Prevention

Can Calcaneal Apophysitis Be Prevented? The chances of a child developing heel pain can be reduced by avoiding obesity. Choosing well-constructed, supportive shoes that are appropriate for the child?s activity. Avoiding or limiting wearing of cleated athletic shoes. Avoiding activity beyond a child?s ability.

May 02 2015

burtwdkvohfose

What Will Be The Signs Or Symptoms Of A Ruptured Achilles Tendon?

Overview
Achilles tendonitis Complete Achilles tendon ruptures occur most commonly at the mid-substance, but also distally at the insertion site or proximally at the myotendinous junction. These can be traumatic and devastating injuries, resulting in significant pain, disability, and healthcare cost. As many as 2.5 million individuals sustain Achilles tendon ruptures each year and the incidence is rising. This trend is due, in part, to an increase in athletic participation across individuals of all ages.

Causes
Often an Achilles rupture can occur spontaneously without any prodromal symptoms. Unfortunately the first "pop" or "snap" that you experience is your Achilles tendon rupture. Achilles tendon rupture most commonly occurs in the middle-aged male athlete (the weekend warrior who is engaging in a pickup game of basketball, for example). Injury often occurs during recreational sports that require bursts of jumping, pivoting, and running. Most often these are tennis, racquetball, squash, basketball, soccer, softball and badminton. Achilles rupture can happen in the following situations. You make a forceful push-off with your foot while your knee is straightened by the powerful thigh muscles. One example might be starting a foot race or jumping. You suddenly trip or stumble, and your foot is thrust in front to break a fall, forcefully over stretching the tendon. You fall from a significant height. It does appear that previous history of Achilles tendonitis results in a degenerative tendon, which can grow weak and thin with age and lack of use. Then it becomes prone to injury or rupture. Certain illnesses (such as arthritis and diabetes) and medications (such as corticosteroids and some antibiotics) can also increase the risk of rupture.

Symptoms
Symptoms of an Achilles tendon rupture usually directly follow a traumatic event where the foot is forced in an upward position at the ankle, causing a sudden tight stretch of the Achilles tendon. There can also be a direct blow to the tendon causing a rupture. There is typically a popping feeling or even a popping sound described during the occurance of the rupture. Typically there is pain with swelling in the region. Often the patient is unable to put weight on this foot as there is too much pain.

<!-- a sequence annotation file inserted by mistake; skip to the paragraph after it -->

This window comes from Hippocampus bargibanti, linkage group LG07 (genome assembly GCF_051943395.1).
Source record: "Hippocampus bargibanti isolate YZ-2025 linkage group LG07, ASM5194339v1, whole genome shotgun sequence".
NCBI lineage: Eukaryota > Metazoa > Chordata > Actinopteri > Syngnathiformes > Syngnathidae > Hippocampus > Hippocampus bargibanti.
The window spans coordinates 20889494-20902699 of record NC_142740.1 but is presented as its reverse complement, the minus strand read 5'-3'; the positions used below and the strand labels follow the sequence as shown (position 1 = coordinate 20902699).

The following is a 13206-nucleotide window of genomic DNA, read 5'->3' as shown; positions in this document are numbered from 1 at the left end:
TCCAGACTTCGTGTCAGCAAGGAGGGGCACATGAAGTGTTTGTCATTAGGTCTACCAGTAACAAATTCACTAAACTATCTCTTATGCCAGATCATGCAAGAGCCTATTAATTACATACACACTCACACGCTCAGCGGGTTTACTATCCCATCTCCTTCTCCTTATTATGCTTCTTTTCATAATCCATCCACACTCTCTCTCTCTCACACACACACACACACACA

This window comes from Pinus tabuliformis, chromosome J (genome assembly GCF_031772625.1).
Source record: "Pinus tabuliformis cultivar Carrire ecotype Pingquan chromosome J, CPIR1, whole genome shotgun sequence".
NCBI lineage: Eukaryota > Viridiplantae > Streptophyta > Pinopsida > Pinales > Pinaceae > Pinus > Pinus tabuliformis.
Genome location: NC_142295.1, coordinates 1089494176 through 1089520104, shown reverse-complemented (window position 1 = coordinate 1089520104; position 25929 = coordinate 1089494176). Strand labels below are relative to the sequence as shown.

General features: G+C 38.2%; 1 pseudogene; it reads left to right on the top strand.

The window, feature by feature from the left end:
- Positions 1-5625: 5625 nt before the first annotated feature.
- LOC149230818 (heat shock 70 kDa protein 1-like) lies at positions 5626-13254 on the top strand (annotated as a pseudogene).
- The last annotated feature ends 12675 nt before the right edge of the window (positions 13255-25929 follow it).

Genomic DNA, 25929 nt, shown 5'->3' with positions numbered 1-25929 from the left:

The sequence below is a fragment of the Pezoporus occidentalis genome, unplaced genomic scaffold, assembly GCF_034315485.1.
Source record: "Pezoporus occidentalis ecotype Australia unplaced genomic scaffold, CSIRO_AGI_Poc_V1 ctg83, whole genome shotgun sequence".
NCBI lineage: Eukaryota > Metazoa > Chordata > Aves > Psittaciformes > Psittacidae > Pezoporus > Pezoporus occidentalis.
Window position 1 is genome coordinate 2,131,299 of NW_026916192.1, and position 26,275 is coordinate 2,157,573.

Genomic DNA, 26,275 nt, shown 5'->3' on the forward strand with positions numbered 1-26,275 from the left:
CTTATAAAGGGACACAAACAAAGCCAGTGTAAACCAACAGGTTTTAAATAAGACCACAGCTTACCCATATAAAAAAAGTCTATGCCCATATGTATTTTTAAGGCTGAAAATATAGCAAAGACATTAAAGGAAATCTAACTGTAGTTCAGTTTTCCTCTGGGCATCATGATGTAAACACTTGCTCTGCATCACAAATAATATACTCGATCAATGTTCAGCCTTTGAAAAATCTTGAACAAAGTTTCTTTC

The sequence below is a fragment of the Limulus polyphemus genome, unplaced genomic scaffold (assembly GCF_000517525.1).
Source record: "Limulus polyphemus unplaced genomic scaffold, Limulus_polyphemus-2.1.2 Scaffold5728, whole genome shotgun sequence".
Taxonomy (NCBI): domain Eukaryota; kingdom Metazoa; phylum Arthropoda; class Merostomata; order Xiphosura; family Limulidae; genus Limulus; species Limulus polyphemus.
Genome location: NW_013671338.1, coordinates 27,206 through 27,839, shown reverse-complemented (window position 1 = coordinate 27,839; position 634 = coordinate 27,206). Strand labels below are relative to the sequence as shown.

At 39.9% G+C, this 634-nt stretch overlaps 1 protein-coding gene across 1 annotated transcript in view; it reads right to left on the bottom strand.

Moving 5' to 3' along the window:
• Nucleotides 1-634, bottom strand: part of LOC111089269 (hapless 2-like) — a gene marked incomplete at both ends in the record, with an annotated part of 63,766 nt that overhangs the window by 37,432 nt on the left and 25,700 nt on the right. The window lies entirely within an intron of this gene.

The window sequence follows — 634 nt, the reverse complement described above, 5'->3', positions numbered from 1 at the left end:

Diagnosis
The diagnosis of an Achilles tendon rupture is made entirely on physical examination. Often, there is a substantial defect in the Achilles from 2-5 cm before it inserts into the heel bone. However, the main test is to determine whether the Achilles has been ruptured is the Thompson test. This essentially involves placing the patient on their stomach and squeezing the calf muscle. If the Achilles is intact, the foot will rise [plantar flex]. If it is ruptured, the foot will not move and will tend to be in a lower lying position.

Non Surgical Treatment
Nonsurgical treatment involves extended casting, special braces, orthotics, and physical therapy. Avoids the normal complications and expenses of surgery. Some studies show the outcome is similar to surgery in regard to strength and function. There is risk of an over-lengthened tendon with inadequate tension. Extended immobilization can lead to more muscle weakness. Nonsurgical treatment has a higher incidence of re-rupture than surgical repair. Nonsurgical treatment is often used for nonathletes or for those with a general low level of physical activity who would not benefit from surgery. The elderly and those with complicating medical conditions should also consider conservative nonsurgical treatment. Achilles tendinitis

Surgical Treatment
Unlike other diseases of the Achilles tendon such as tendonitis or bursitis, Achilles tendon rupture is usually treated with surgical repair. The surgery consists of making a small incision in the back part of the leg, and using sutures to re-attach the two ends of the ruptured tendon. Depending on the condition of the ends of the ruptured tendon and the amount of separation, the surgeon may use other tendons to reinforce the repair. After the surgery, the leg will be immobilized for 6-8 weeks in a walking boot, cast, brace, or splint. Following this time period, patients work with a physical therapist to gradually regain their range of motion and strength. Return to full activity can take quite a long time, usually between 6 months and 1 year.

Prevention
To reduce your chance of developing Achilles tendon problems, follow the following tips. Stretch and strengthen calf muscles. Stretch your calf to the point at which you feel a noticeable pull but not pain. Don't bounce during a stretch. Calf-strengthening exercises can also help the muscle and tendon absorb more force and prevent injury. Vary your exercises. Alternate high-impact sports, such as running, with low-impact sports, such as walking, biking or swimming. Avoid activities that place excessive stress on your Achilles tendons, such as hill running and jumping activities. Choose running surfaces carefully. Avoid or limit running on hard or slippery surfaces. Dress properly for cold-weather training and wear well-fitting athletic shoes with proper cushioning in the heels. Increase training intensity slowly. Achilles tendon injuries commonly occur after abruptly increasing training intensity. Increase the distance, duration and frequency of your training by no more than 10 percent each week.